After sleeping for less than four hours, I woke up at four in the morning. We had everything ready to go since we had gotten organized the day before. There was still the matter of our transportation to the airport. We have no car and the subways and buses do not run early enough for us to get to the airport on time. So, we stepped outside simply hoping there would be taxis hanging around at five.
Lo and behold, a taxi was parked right there waiting for someone, and that someone was us. A light rain started as we cruised on past the apartments and stores that makes up the neighborhood. The taxi driver spoke very good English, especially compared to most taxi drivers. He seemed excited to speak in English and explained he was learning the language. We were practice for him. The Olympics had just started and he wanted to talk about that. Then he decided to play some music. The first song was Ike and Tina Turner's cover of Creedence Clearwater Revival's "Proud Mary." He sang to us too. It was great. His iPod was mounted on the dashboard. Pointing at the lyrics scrolling down the display, he told us he learned to speak by reading the lyrics to songs as they were playing. The one question he had about the song: what does "pumping lot of 'pane down in New Orleans" mean. The whole taxi ride was great.
We arrived at Gimpo International Airport in no time. In fact, we were there before the airline employees had set up to start checking us in and even before the security checkpoint had been opened. After checking in and waiting for 30 minutes, we started going through security. Now, in the U.S, that is quite an event. You have to take off your shoes, go through metal detectors (sometimes a couple), take off any extra shirts or jackets you are wearing, etc. In this airport all we had to do was put our stuff in the bins and send them through the x-ray machine. I emptied my pockets, but did not have to take off any clothes, shoes or even my belt.
Once our plane was ready, we boarded quickly. That was a unique experience. Jeju is a nice island and tourist destination, but it is not very big. So the airplane was also a smaller one. We had to go down stairs and take a bus to the plane. Then, just like the videos and pictures I would see of the Beatles boarding planes, we walked up the stair-car (there were some hop-ons) and took our seats.
The flight was short, about an hour, and we landed hours before we were scheduled to check in at the hostel. We took the airport shuttle bus halfway around the island to near the hostel. Along the way we passed gorgeous green hills, blue water, orange trees, purple clouds, pink cows, red balloons, yellow monsters, polka dotted bushes and stripped houses.
The Jeju Airport is on the north coast of the island. Where we would be staying, Seogwipo, was on the total opposite coast. Still, it only took an hours ride. We found the hostel, but there did not appear to be anyone working. Jackie rang the bell. Nothing. With a three hours until we could check in, we had to make a decision, stay in the lobby and waste the day or go out, with our luggage in tow, and check out some of the city. Of course, we decided on the latter.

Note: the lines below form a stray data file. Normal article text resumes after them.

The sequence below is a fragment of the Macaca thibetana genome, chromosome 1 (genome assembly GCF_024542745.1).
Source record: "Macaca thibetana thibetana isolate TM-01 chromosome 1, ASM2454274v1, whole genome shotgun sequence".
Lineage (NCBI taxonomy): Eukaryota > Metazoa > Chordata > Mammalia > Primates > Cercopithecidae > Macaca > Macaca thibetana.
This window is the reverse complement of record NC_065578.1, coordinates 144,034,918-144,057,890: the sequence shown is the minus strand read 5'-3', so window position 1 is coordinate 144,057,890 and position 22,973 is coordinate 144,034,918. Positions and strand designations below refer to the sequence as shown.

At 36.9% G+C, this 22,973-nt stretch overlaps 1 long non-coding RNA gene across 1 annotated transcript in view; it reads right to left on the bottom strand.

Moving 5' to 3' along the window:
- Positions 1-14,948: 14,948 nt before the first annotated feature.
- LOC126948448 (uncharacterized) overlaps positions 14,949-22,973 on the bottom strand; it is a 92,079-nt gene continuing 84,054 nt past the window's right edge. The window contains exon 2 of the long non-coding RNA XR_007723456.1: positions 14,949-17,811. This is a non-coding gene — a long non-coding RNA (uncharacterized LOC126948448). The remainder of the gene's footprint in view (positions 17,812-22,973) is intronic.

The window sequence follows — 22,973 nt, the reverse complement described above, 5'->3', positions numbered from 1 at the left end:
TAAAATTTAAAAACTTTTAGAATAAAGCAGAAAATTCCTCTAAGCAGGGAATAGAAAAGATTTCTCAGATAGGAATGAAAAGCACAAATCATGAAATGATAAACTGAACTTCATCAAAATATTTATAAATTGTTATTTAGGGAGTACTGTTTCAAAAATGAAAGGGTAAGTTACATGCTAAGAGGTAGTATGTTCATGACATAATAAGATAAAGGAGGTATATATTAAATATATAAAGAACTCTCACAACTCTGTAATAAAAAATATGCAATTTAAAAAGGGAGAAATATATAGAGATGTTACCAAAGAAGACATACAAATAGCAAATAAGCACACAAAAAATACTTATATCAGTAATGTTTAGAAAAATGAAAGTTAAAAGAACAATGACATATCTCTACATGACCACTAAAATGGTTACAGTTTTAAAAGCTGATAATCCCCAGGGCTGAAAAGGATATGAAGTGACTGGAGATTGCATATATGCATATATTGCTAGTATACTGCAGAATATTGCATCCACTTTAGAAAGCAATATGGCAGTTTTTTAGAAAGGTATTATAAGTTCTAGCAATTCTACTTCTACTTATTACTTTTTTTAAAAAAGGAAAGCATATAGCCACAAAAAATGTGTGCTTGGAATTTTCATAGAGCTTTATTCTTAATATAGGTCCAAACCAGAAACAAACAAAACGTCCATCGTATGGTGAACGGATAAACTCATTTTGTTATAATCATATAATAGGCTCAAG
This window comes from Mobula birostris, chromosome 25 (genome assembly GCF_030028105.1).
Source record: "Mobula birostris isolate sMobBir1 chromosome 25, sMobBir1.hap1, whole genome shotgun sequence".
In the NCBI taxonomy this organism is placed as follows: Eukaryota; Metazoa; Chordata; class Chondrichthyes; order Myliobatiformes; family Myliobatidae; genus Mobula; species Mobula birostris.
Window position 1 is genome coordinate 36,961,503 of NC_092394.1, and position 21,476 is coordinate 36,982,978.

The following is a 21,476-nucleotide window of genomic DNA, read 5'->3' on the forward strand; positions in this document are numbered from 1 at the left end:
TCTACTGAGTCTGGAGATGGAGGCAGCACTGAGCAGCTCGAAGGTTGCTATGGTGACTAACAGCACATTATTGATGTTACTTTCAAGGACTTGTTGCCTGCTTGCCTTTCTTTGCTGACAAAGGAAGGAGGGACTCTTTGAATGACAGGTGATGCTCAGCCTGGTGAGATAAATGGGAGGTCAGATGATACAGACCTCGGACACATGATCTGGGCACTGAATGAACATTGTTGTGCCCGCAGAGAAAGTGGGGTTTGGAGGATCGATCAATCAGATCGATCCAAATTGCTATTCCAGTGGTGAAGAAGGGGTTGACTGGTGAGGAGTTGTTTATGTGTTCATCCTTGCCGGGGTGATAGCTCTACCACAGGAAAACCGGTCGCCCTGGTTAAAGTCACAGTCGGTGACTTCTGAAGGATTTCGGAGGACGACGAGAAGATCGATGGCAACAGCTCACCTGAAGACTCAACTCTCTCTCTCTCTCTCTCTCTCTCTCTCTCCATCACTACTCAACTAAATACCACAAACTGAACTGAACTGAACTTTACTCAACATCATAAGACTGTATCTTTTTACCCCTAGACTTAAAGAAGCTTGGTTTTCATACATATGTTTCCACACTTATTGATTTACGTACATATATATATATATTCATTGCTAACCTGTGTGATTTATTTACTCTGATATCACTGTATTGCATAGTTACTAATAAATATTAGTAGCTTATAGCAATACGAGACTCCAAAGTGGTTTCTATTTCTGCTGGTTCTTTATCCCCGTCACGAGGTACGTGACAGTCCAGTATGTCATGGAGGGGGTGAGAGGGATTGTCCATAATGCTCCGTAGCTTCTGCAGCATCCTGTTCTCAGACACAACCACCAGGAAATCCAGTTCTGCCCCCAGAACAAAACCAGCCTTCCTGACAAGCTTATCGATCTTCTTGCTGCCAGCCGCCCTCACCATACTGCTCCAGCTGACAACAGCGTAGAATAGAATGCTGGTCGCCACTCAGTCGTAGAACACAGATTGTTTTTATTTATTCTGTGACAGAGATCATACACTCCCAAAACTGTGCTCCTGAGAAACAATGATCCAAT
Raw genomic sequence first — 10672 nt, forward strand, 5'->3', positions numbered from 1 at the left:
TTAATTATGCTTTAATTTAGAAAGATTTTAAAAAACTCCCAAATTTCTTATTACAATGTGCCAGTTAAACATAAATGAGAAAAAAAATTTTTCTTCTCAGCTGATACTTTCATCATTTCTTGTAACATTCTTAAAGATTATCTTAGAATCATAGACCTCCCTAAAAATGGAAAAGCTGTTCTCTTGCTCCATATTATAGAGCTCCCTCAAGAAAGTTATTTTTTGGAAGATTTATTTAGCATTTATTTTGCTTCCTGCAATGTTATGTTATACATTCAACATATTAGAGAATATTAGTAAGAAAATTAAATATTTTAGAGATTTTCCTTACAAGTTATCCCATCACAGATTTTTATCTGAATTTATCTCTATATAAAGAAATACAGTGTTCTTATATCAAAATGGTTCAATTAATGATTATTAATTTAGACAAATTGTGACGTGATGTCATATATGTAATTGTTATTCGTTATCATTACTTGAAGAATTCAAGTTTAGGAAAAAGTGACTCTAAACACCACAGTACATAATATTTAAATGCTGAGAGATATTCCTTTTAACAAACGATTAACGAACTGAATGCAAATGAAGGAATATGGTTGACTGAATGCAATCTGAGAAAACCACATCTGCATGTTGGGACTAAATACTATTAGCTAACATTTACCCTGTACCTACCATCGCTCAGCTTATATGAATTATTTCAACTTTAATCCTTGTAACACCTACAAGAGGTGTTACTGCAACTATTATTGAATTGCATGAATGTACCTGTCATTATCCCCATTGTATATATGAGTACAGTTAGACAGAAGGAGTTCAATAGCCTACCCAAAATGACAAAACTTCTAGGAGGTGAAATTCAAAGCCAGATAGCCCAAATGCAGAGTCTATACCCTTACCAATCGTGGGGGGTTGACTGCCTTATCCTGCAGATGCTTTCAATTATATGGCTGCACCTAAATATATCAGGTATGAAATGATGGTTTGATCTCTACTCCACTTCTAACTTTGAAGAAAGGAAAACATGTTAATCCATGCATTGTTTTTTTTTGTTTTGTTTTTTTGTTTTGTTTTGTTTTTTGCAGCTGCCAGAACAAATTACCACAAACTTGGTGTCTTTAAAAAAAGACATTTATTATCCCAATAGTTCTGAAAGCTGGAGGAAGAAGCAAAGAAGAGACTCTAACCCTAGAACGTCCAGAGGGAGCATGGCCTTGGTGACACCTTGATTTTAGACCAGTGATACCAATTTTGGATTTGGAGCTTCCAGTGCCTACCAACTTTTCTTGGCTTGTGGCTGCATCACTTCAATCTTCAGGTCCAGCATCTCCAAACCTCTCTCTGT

Ten minutes later we wandered down a street that looked like it might have a place open for breakfast or, really, any place with air conditioning. It was already blistering hot. I was sweating like a thing that sweats greatly. Unfortunately, the entire area was littered with bars and karaoke joints, no real breakfast places or restaurants open in the morning. We stumbled upon a grocery store and picked up some chips and a couple of banana flavored donut-esqe things. Shade was hard to find, but we managed to find some where we could sit and eat. There were stray cats looking for food too.
Jackie and I talked for a few hours and it was great, it always is, but we had adventures to get to! So we made the short trip back to the hostel, Jeju Hiking Inn, and the owner was at the front desk. He gave us a map, explained how to get everywhere and recommended certain places to explore.
Our room was nice, on the fourth floor, two beds, a mini fridge, a tv and a much larger bathroom than either of us have been able to use since moving to Korea. The air conditioner worked nicely too. That would prove to be a life saver. The view from our window and from the rooftop was beautiful.
Our first adventure would be to the Cheonjiyeon Waterfalls about a ten minute walk from our room. I have a smartphone now, a Samsung Galaxy S III, so I tracked all of our walking, hiking and bike riding with Runkeeper. We would be doing a ton of exercise this vacation.
Okay, first we stopped into Dunkin' Donuts next to the entrance. But then we went to the waterfalls. It was about noon now and the sun was killing me. It did not cost too much to get in, well under $10 for each of us. The trail to the waterfalls is easy and not very long. When we got there, there was not a huge group. We were certainly not alone, but it was not as packed as I figured it would be. Inside the water you could see lots of fish, some very big ones, and even eels. Picture opportunities abound.
We searched around a bit more and met a nice, big spider web. That would not be the last one we would see. And then we took some more pictures before begin the second part of our day.
The second half of our trip would be even more eventful and then really crazy. We will meet someone who made us feel embarrassed to be Americans, a feeling I always hate. Then we will get bikes. Exciting things will happen! We can not read maps apparently! Burgers! More taxis! Robot attacks? Maybe!